Russian President Vladimir Putin kicks off his China visit today, the last stop of his first official visit since reelection as president, though widely seen as the most important stop. He will also attend the Shanghai Cooperation Organization Summit.
Sino-Russian relations are believed to be the core issue of Putin's China visit. Few doubt this relationship will be developed further during Putin's six-year rule.
China's rise and Russia's recovery have both been suppressed by the West, resulting in the two nations moving closer to each other. Under the current global strategic structure, the strategic cooperative partnership between the two countries has reasons to improve even if Beijing and Moscow don't actively seek to do so.
In addition, they share many fundamental strategic interests. The policy extension mechanism of both countries ensures that strategic cooperation has been moving ahead smoothly. Nor have leadership changes altered the upward trend of bilateral ties, unusual for two independent major powers.
China and Russia are not allies, but they have formed a special coordination on issues such as Iran and Syria. There will be more such coordination in the future. This diplomatic action is also being increasingly predicted by the international community.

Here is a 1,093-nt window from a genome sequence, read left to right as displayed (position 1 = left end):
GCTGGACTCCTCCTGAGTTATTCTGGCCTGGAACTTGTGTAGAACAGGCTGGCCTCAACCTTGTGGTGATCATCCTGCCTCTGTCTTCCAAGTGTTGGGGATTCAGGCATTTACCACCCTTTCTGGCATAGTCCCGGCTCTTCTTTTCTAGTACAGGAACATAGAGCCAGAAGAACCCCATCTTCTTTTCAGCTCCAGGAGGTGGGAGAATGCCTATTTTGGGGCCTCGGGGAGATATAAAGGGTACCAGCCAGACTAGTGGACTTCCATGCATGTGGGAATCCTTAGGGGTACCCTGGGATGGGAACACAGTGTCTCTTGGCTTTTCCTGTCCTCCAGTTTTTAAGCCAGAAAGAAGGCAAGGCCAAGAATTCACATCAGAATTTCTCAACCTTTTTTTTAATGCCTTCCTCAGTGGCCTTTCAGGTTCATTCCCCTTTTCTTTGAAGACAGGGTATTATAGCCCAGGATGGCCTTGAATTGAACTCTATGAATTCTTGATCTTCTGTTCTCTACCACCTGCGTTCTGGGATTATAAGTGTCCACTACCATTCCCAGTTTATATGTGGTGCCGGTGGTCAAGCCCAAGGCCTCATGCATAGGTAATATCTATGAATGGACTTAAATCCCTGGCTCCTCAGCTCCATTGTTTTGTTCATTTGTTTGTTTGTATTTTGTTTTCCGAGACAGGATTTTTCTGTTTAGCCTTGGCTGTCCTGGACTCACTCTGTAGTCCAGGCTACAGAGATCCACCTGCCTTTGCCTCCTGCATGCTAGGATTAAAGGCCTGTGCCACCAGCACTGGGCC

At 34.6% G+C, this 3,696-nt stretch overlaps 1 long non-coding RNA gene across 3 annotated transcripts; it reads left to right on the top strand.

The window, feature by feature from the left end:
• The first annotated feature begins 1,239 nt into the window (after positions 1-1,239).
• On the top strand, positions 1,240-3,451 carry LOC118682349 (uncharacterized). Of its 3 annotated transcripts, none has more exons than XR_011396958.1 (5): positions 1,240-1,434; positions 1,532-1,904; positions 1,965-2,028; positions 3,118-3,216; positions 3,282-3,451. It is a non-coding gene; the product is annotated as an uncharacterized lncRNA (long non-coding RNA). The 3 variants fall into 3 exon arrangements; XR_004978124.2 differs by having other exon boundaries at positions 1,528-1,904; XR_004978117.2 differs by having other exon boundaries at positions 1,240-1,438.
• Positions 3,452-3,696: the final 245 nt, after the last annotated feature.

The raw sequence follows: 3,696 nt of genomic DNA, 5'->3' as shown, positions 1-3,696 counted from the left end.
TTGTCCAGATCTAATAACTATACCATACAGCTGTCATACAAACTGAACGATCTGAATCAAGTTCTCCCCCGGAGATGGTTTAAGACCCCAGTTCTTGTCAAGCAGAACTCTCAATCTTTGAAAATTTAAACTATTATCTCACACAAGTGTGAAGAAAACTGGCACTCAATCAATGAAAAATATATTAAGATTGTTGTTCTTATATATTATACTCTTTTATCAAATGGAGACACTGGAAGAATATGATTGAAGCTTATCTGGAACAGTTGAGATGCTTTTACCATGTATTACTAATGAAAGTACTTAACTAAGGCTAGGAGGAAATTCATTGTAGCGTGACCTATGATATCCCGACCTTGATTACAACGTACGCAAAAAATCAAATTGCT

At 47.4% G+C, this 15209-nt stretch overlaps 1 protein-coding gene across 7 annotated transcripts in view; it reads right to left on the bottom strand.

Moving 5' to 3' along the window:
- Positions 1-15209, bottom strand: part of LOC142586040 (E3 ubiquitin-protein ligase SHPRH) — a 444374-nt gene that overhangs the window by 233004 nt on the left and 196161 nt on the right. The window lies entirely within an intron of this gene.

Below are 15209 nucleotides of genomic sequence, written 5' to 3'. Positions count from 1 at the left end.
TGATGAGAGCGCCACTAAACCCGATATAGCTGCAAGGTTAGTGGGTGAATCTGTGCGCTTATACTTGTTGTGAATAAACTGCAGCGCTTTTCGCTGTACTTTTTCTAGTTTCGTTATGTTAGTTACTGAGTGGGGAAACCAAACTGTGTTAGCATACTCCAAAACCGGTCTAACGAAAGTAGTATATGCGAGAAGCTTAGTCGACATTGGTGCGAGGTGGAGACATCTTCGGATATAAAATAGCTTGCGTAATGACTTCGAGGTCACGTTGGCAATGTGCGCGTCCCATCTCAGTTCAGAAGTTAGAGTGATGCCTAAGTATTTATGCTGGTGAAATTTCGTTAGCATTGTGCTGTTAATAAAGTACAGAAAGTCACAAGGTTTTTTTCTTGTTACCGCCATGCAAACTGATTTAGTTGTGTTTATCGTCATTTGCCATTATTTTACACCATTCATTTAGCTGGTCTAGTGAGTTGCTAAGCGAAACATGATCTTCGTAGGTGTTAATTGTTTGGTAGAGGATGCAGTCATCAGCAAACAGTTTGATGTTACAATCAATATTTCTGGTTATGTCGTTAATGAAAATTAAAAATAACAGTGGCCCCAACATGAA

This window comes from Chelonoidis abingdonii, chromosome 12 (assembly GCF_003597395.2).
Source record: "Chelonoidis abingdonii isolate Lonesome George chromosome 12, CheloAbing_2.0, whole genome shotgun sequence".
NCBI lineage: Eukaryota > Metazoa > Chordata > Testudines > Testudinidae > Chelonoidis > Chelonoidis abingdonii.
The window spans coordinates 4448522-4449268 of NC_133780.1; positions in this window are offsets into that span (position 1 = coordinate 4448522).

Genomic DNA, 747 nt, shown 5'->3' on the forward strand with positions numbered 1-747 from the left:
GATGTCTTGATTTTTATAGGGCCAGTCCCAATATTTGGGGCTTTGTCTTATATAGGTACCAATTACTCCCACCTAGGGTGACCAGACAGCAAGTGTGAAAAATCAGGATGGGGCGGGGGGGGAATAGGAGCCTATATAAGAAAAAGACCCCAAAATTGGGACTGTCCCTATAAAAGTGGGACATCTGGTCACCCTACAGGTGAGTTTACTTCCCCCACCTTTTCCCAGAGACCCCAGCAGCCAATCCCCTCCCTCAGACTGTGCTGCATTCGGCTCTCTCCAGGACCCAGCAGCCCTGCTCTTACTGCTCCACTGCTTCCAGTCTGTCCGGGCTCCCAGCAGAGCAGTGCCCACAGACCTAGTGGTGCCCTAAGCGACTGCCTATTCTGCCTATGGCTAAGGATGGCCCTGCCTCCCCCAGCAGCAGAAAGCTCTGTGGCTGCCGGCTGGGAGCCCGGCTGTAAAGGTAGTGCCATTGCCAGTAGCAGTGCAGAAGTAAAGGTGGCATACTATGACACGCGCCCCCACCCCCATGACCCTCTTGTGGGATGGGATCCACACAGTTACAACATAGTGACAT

The two are more open in supporting and depending on each other. This is the correct strategy to take. Previously, both were worried that too much intimacy may negatively influence their relationship with the West. But the reality is that as they are getting closer, the West can ignore neither of them.
The China-Russia strategic cooperative partnership can be built into one of the pillars of international relations. With their growth, the two nations can prevent the uni-polarization of the global order and call for the end of Western-dominated world politics.
To further their ties, the next step is to promote each other among the elites and everyday people, though both are difficult jobs. Beside the West's influence over public opinion in the two countries, at the grass-roots level, there is no normal mechanism for solving the rising conflicts between China and Russia. A deep-rooted sense of uncertainty toward each other also haunts both countries.
But these obstacles can be removed. A mature relationship means more than cooperative programs. It needs to be able to weather specific conflicts. The importance of both needs to be accepted by ordinary people from the two countries.
Putin is the key figure in cementing the China-Russia strategic cooperative partnership and his visit this time may bring great significance for this partnership.